News Column

U.S. May Step Into Venezuelan Crisis

May 21, 2014

Lara Jakes, Associated Press

U.S. Secretary of State John Kerry in Mexico (AP)
U.S. Secretary of State John Kerry in Mexico (AP)

MEXICO CITY (AP) The State Department said Wednesday the U.S. may have to take a larger role in trying to ease the crisis in Venezuela if a South American effort to broker talks between the government in Caracas and the opposition remains stalled.

U.S. Secretary of State John Kerry was in Mexico to discuss potential next steps with officials there.

The U.S. has supported regional efforts to reach a compromise. But a senior State Department official told reporters Wednesday that the standoff needs to be resolved within days, or weeks at most, or risk the continued of violent unrest that has gripped Venezuela for months.

The official said Kerry and Mexican officials are expected to look at what more can each country do to help the regional talks and Washington may have to exert its influence with another country in the region which has stronger ties to Caracas. The official was not authorized to discuss the diplomatic plans by name and spoke on condition of anonymity.

Congress is considering issuing sanctions against Venezuelan officials to punish them for human rights abuses.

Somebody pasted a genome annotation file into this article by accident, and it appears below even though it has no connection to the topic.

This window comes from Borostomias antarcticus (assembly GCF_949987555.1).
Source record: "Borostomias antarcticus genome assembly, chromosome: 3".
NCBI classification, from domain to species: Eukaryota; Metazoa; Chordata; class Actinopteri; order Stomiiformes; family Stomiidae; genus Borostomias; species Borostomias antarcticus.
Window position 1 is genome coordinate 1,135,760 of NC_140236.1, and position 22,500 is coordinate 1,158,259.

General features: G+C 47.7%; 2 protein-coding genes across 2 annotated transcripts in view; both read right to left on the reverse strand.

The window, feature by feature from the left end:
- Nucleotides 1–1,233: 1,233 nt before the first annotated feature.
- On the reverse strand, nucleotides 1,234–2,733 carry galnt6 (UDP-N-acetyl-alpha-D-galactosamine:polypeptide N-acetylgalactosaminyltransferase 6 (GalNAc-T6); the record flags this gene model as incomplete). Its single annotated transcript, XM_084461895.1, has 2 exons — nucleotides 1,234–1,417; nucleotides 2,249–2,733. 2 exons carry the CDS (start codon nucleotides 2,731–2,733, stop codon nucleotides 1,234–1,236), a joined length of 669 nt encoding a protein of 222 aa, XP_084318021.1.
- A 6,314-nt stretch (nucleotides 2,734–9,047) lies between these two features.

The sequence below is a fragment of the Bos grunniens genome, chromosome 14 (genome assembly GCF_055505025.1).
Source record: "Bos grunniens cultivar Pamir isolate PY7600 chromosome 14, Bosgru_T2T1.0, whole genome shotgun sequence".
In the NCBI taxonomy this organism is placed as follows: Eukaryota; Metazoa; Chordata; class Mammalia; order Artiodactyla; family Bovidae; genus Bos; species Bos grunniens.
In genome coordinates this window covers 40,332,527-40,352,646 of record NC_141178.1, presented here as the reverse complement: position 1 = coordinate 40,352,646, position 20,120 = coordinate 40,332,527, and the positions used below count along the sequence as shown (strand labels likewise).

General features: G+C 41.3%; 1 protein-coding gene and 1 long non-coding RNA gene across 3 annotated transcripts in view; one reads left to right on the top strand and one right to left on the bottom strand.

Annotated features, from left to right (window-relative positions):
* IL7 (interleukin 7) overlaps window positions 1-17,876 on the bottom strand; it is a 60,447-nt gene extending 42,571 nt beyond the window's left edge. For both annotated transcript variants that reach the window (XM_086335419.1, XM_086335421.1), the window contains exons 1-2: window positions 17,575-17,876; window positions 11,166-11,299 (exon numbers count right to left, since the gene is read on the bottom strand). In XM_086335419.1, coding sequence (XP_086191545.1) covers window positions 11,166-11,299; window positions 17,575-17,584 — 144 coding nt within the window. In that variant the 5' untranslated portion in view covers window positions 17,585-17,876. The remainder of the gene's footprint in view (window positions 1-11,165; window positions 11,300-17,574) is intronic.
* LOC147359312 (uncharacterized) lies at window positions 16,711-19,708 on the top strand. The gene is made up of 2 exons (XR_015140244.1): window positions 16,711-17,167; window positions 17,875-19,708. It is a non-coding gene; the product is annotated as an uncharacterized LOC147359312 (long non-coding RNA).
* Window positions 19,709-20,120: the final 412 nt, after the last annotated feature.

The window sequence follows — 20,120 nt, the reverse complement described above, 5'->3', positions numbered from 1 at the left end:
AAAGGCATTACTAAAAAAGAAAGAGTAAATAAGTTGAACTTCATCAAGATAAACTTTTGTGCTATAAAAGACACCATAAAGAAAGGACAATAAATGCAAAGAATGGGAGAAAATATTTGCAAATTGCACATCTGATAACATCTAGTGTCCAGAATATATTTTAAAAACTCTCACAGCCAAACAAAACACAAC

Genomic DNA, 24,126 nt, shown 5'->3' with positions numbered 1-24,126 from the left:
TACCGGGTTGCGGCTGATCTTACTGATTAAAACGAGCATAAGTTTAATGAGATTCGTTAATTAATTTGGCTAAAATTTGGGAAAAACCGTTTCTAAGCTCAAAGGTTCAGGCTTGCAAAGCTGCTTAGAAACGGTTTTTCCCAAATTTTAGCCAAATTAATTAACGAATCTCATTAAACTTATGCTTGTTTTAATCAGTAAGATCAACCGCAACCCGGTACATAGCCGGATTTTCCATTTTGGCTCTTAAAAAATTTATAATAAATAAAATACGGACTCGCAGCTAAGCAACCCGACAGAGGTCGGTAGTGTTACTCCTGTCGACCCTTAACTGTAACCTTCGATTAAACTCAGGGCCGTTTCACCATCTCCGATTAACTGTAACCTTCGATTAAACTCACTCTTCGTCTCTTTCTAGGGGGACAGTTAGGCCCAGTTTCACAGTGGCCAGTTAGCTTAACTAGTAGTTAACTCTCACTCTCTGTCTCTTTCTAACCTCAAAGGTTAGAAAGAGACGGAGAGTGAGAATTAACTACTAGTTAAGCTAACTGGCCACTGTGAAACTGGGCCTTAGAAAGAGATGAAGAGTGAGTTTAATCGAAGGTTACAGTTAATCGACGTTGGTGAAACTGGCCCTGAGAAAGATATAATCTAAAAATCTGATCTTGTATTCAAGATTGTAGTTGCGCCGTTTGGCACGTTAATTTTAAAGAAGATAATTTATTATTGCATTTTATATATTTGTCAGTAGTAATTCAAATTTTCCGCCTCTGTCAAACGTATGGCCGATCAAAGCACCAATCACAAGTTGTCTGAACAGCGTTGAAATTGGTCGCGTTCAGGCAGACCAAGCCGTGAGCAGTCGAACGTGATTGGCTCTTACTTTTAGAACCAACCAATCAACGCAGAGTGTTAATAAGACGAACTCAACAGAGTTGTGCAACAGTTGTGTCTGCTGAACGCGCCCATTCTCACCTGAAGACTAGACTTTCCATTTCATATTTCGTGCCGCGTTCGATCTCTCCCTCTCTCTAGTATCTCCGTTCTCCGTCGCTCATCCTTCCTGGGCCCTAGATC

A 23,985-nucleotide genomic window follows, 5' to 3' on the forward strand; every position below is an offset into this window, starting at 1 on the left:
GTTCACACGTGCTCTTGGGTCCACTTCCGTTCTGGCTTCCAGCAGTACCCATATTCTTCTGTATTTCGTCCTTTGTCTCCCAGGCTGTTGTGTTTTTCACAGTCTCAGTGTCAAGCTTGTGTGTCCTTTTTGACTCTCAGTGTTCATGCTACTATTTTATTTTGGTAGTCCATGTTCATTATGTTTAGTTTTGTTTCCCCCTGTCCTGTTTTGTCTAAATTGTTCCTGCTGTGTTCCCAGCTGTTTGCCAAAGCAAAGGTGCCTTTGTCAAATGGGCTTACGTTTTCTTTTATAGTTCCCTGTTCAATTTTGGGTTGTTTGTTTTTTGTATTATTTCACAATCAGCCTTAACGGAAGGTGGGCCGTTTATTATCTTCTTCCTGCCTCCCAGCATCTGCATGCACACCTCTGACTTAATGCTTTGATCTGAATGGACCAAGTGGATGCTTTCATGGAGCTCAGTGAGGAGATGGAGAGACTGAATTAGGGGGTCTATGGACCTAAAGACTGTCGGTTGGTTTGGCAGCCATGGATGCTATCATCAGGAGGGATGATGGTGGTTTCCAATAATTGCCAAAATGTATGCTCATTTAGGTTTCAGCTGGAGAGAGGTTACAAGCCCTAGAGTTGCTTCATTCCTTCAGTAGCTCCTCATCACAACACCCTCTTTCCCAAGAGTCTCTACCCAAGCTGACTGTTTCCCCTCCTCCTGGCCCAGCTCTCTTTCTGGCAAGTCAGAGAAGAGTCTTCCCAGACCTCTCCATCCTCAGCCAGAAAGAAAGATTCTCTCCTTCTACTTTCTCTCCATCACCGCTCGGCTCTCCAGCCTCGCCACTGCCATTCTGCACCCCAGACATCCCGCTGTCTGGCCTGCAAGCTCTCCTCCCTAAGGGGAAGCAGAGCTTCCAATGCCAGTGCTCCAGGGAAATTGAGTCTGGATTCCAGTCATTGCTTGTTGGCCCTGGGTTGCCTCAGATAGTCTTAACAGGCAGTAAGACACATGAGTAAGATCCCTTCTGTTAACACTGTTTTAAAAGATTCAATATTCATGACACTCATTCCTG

President Nicolas Maduro on Tuesday lashed out at the prospect of U.S. sanctions, rejecting as "detestable" a Senate Foreign Relations Committee vote on Tuesday to allow the Obama administration to impose a visa ban and freeze the assets of Venezuelan officials who committed human rights abuses.

Regional governments have so far refused to back the U.S. calls for condemnation of Maduro's government. Most instead are hopeful that a month-long mediation effort led by Brazil, Colombia and Ecuador, along with a representative of the Vatican, can ease tensions that have led to the deaths of at least 42 people on both sides since unrest began in February.

Protests in recent weeks have died down as a result of the government crackdown and divisions within the opposition over whether to engage the government in negotiations. Still, frustration with Maduro's government is rising as food shortages and galloping inflation erode support for his rule with his base among the poor.

Associated Press writer Joshua Goodman contributed to this report from Caracas.


Original headline: Kerry off to Mexico for talks on Venezuelan crisis

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Source: Copyright 2014 The Associated Press. All rights reserved. This material may not be published, broadcast, rewritten or redistributed.

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